Additionally, automation with the help of provided data can reduce pain points and drive change across the business. For instance, in a manual process, there is some level of human error that can happen. While errors in automation do occur, it is at a much lower rate. Automation can be used to automate forms and workflows that avoid printing, signing and scanning. It can also automate the dissemination of those documents to ensure they are delivered to the appropriate people. And, it can also help in pulling data, filling out systems and databases and elevating manual data entry.

    “If HR takes the time to automate the routine day-to-day tasks and ‘paperwork,’ we can be free to really dig into strategy and people development – coaching, training and developing our team members to be prepared for the future of work – whatever that may mean to our individual industries and companies,” Sponenberg said.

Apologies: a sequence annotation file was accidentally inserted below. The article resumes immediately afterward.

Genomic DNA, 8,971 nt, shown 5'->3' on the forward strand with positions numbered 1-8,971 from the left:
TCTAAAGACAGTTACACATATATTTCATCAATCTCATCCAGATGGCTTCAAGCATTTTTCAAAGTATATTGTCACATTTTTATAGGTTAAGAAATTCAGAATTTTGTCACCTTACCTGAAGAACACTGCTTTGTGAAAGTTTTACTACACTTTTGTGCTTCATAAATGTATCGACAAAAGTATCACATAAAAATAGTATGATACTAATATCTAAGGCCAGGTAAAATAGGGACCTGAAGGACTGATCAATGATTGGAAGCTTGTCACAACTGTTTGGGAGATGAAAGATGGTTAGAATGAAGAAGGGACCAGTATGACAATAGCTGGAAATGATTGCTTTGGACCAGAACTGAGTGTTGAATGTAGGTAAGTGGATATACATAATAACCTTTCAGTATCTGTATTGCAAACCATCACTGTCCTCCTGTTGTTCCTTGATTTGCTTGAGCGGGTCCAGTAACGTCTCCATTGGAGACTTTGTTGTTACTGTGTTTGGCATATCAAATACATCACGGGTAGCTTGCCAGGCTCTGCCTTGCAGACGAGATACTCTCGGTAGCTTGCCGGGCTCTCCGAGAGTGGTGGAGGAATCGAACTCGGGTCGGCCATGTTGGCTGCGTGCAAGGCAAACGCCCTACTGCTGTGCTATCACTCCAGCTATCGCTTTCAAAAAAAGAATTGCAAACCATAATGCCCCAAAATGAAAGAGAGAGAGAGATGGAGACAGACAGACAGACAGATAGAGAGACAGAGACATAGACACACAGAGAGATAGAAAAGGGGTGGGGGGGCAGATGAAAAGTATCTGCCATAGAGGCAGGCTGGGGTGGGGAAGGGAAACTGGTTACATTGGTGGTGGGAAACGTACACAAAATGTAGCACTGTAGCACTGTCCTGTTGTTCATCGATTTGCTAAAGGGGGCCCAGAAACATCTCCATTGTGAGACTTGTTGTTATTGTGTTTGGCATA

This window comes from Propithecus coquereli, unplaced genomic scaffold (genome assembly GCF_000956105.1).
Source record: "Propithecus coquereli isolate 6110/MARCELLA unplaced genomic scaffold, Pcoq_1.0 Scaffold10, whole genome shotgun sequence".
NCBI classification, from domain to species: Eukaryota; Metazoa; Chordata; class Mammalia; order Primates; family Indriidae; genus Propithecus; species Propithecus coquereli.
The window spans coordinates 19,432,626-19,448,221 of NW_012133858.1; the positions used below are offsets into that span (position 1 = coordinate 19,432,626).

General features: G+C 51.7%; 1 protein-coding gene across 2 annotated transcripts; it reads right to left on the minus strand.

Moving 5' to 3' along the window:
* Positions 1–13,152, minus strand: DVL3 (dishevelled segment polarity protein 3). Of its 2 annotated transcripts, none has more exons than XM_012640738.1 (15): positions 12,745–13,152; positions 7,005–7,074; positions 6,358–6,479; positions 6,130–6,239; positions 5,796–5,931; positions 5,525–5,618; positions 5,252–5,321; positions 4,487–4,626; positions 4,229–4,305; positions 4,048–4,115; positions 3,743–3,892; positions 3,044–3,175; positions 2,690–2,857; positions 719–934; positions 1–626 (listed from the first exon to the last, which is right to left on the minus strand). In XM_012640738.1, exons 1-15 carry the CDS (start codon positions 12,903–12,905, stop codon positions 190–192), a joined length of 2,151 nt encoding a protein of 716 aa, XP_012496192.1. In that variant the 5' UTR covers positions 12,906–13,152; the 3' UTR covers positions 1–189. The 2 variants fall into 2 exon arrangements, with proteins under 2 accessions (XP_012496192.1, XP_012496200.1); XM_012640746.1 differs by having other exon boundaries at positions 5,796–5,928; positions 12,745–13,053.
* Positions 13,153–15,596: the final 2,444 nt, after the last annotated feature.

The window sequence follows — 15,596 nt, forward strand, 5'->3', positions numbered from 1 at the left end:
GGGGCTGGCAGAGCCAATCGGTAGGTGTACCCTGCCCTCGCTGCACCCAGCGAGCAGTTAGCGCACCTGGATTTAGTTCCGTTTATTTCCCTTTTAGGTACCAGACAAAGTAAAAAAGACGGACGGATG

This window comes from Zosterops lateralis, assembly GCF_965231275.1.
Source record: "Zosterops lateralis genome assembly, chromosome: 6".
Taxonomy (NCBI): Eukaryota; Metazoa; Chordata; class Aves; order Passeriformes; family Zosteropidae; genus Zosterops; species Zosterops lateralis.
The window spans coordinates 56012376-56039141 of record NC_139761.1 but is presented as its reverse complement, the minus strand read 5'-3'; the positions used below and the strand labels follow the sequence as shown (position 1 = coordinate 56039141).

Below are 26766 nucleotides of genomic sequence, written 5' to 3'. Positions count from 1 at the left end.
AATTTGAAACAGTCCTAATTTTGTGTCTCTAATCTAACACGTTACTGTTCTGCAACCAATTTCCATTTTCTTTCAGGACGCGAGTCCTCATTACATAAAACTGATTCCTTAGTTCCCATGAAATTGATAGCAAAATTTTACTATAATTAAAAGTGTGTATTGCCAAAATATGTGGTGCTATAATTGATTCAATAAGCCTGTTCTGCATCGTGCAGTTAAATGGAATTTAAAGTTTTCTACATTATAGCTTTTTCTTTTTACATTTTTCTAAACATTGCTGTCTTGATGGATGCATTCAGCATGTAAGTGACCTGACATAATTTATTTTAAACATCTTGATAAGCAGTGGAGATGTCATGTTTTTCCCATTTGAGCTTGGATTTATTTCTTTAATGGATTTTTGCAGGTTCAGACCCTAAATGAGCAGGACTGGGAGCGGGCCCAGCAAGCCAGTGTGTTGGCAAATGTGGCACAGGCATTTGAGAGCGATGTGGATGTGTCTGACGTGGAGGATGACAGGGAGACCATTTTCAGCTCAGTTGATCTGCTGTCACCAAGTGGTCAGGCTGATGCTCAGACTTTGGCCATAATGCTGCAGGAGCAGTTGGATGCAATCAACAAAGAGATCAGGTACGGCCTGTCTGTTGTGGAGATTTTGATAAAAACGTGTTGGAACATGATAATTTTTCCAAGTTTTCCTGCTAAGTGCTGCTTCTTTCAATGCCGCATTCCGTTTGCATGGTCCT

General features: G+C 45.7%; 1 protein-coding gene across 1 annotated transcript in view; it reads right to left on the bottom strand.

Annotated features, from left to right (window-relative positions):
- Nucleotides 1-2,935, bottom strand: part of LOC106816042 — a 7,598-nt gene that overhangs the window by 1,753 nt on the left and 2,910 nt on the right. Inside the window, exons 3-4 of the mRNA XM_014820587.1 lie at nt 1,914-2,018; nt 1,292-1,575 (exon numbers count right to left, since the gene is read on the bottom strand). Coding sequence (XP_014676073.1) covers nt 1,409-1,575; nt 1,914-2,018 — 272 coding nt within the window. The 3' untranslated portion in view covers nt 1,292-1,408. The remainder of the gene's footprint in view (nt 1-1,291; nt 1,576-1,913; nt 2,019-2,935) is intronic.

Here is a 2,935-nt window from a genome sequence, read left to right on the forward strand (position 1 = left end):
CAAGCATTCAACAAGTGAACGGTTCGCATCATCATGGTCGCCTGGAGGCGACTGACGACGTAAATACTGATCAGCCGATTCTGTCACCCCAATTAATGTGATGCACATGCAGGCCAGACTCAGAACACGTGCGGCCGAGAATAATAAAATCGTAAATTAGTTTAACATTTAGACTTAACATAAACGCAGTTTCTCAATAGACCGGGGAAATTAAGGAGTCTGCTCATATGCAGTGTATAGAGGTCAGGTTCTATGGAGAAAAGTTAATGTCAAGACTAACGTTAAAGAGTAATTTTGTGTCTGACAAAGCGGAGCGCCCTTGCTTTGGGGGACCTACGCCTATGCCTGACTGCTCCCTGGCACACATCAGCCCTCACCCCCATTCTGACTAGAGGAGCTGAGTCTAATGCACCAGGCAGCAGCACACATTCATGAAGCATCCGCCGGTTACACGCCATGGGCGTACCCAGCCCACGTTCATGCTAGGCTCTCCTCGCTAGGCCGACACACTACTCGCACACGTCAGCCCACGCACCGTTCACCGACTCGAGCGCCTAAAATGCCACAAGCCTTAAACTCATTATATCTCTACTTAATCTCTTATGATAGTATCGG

Remote Work

    In addition to being prepared for the future of work as Sponenberg said, HR must keep an eye on where work is going to be happening. There aren’t many places where it’s happening in office buildings anymore. It’s happening in home offices and public spaces that can accommodate social distancing. It’s likely to stay that way as more and more workers have embraced flexible scheduling and remote work.

    Remote work has quickly become a reality for many different industries, but that trend was already occurring before the pandemic. There had already been a 173% increase in people working remotely since 2005. Additionally, 75% of workers say they’re more productive at home.